Police want the power to ban football fans who use cocaine during games, fearing the drugs could be a conduct disorder and violence.
Some England fans were caught on camera openly sniffing white powder at Wembley and elsewhere in London during the Euro 2020 final, which saw scores of people without tickets making their way into the stadium.
Cheshire Police Chief Mark Roberts, who is the national football police official, said The independent he was looking for changes that would allow police to impose football prohibition orders for drug possession.
He said cocaine use was “prevalent” among football fans and had been recognized as a problem by police in stadiums for years.
“Football reflects the increased use of cocaine in society at large, but it can lead to some negative behavior,” added Mr. Roberts.
“Football ban legislation currently specifies alcohol abuse issues, and we would very much like to update it with drug use and make it a trigger in the same way. “
The law allows bans to be imposed if people have been convicted of specific offenses and the move would prevent violence or disorder.
Relevant offenses include “possession of alcohol or intoxication while entering / attempting to enter land,” but there is no equivalent provision for drugs.
Mr Roberts said changing the law “would be helpful and would reflect some practical aspects of what we are seeing,” adding: “It is time for us to consider how contemporary some of the football ban laws are, because time has passed and it is appropriate to examine it and verify that it is fit for purpose.
Labor is backing the call, following reports that people in football crowds “brazenly took drugs and caused chaos” during the Euro.
“The law should be changed to keep pace with the real world – and to reflect what causes and contributes to the disorder,” shadow Home Secretary Nick Thomas-Symonds said. “This should include the use of all illegal drugs when it comes to football ban orders.”
Following a wave of racist abuse targeting England footballers following their loss to Italy, Boris Johnson announced that laws would be extended so that online abusers can be banned from stadiums for up to 10 years.
The Home Office said the legislation was “under constant review”, but would not say whether it considered Mr Roberts’ call for drugs.
A behavioral expert has questioned whether cocaine use may have played a key role in the chaos at Wembley on the day of the Euro 2020 final.
Thousands of ticketless fans marched into the stadium and an unknown number broke into, clashing fiercely with stewards and police, after hours of drinking and loud celebrations.
Unrest was reported across the country in city centers and fan areas, following the end of the worst football tournament on record for crime.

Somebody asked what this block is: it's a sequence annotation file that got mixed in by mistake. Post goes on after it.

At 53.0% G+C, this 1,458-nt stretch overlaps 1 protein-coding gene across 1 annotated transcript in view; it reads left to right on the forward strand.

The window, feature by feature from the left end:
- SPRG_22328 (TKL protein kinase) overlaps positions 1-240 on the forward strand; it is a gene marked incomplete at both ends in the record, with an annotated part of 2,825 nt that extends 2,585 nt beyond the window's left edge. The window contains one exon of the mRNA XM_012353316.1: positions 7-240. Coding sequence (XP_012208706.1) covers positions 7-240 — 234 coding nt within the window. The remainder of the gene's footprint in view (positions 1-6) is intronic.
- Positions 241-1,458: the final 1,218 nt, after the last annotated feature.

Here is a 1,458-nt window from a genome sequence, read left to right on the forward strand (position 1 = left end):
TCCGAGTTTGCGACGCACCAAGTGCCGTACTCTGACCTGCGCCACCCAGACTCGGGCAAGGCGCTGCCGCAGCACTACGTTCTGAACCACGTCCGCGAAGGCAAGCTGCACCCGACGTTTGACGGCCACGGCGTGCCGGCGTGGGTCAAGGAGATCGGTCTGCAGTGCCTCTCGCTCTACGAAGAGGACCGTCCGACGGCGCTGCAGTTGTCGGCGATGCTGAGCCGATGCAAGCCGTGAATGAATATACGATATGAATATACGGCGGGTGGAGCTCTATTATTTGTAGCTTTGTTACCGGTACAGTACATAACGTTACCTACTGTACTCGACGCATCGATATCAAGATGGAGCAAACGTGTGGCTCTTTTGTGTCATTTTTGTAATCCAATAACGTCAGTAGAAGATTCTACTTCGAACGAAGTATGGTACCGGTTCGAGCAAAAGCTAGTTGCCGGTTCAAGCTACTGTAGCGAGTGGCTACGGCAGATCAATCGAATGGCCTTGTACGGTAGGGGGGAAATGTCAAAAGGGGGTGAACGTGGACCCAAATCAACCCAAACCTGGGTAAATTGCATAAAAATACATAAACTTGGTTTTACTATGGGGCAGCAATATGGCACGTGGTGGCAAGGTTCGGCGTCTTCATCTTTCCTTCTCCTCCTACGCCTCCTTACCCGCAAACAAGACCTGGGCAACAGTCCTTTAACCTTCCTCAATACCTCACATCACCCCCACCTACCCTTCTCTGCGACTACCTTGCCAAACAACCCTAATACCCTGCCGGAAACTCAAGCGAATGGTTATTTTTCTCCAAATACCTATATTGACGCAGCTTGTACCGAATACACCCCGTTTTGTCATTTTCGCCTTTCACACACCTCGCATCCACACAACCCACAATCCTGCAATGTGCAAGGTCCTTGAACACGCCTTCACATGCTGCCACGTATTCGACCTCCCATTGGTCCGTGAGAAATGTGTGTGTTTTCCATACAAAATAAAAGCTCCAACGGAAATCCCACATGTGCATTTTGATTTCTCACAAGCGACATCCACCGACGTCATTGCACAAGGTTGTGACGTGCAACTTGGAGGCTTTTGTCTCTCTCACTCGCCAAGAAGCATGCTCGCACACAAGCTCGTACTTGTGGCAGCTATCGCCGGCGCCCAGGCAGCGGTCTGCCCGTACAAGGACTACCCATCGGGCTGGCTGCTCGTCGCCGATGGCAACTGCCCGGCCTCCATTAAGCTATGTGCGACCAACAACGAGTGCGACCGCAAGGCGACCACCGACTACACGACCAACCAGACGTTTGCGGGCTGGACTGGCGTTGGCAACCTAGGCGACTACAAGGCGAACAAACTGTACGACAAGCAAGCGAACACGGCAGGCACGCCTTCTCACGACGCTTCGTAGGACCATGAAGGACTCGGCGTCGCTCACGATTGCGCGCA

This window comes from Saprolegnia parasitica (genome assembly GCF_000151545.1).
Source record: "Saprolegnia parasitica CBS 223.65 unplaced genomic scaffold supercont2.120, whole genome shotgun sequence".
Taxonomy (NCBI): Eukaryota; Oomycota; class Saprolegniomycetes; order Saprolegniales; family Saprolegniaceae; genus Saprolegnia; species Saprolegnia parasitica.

Dr Martha Newson, an anthropologist at the University of Kent specializing in football fandoms, said the “cocaine culture” was on the rise.
“Alcohol was certainly a focal point at Wembley on Sunday, but we also have to consider the role that cocaine could have had,” she said. The independent.
“My recent research shows that fan cocaine use is associated with more fan unrest and violence.
“Following a day of drinking while still having the energy and coordination to go through safety at the end of the day would be unusual. For a decade or more, many hardcore fans have used cocaine to maintain their energy in ways that alcohol cannot. Cocaine use has yet to be addressed in football.
Dr Newson published research in May that found self-reported cocaine use among football fans to be above the national average.
Almost a third of those who took part in a survey said they had seen others taking the Class A drug at games in the past year and 6 percent said they took it themselves.
“Football fans can be a population where the aggressive results associated with cocaine use are magnified,” the newspaper said.
“Cocaine use among football fans has been linked to building ‘hyper-masculine identities’ and associated aggression.
“Indeed, cocaine has become a part of ‘boy’ culture and, alongside alcohol, fuels the competitiveness and aggressiveness of the trip to the game, until it is over. “
Research found that football fans who felt ‘very close’ with fellow supporters and took cocaine were ‘particularly likely to report past assault on their rivals’.
Dr Newson said it was not possible to say whether cocaine directly caused violence, due to the role of other factors, including alcohol and strong social ties.
But she added: “I think there is a culture in football right now, just like there has been with alcohol.”
A spokesperson for the Home Office said: “Football-related violence and unrest of any kind will not be tolerated, which is why around 1,400 hooligans are currently banned from attending matches under football ban orders.
“The legislation is constantly reviewed and this week the Prime Minister announced that it will be extended so that online abusers can be banned from stadiums for up to 10 years.
“Drugs devastate lives, ruin families and damage communities, which is why we are setting up a new intergovernmental anti-drug unit to tackle the problem. “
Violation of a football ban order is a criminal offense, punishable by up to 6 months in prison or a fine of up to £ 10,000, or both.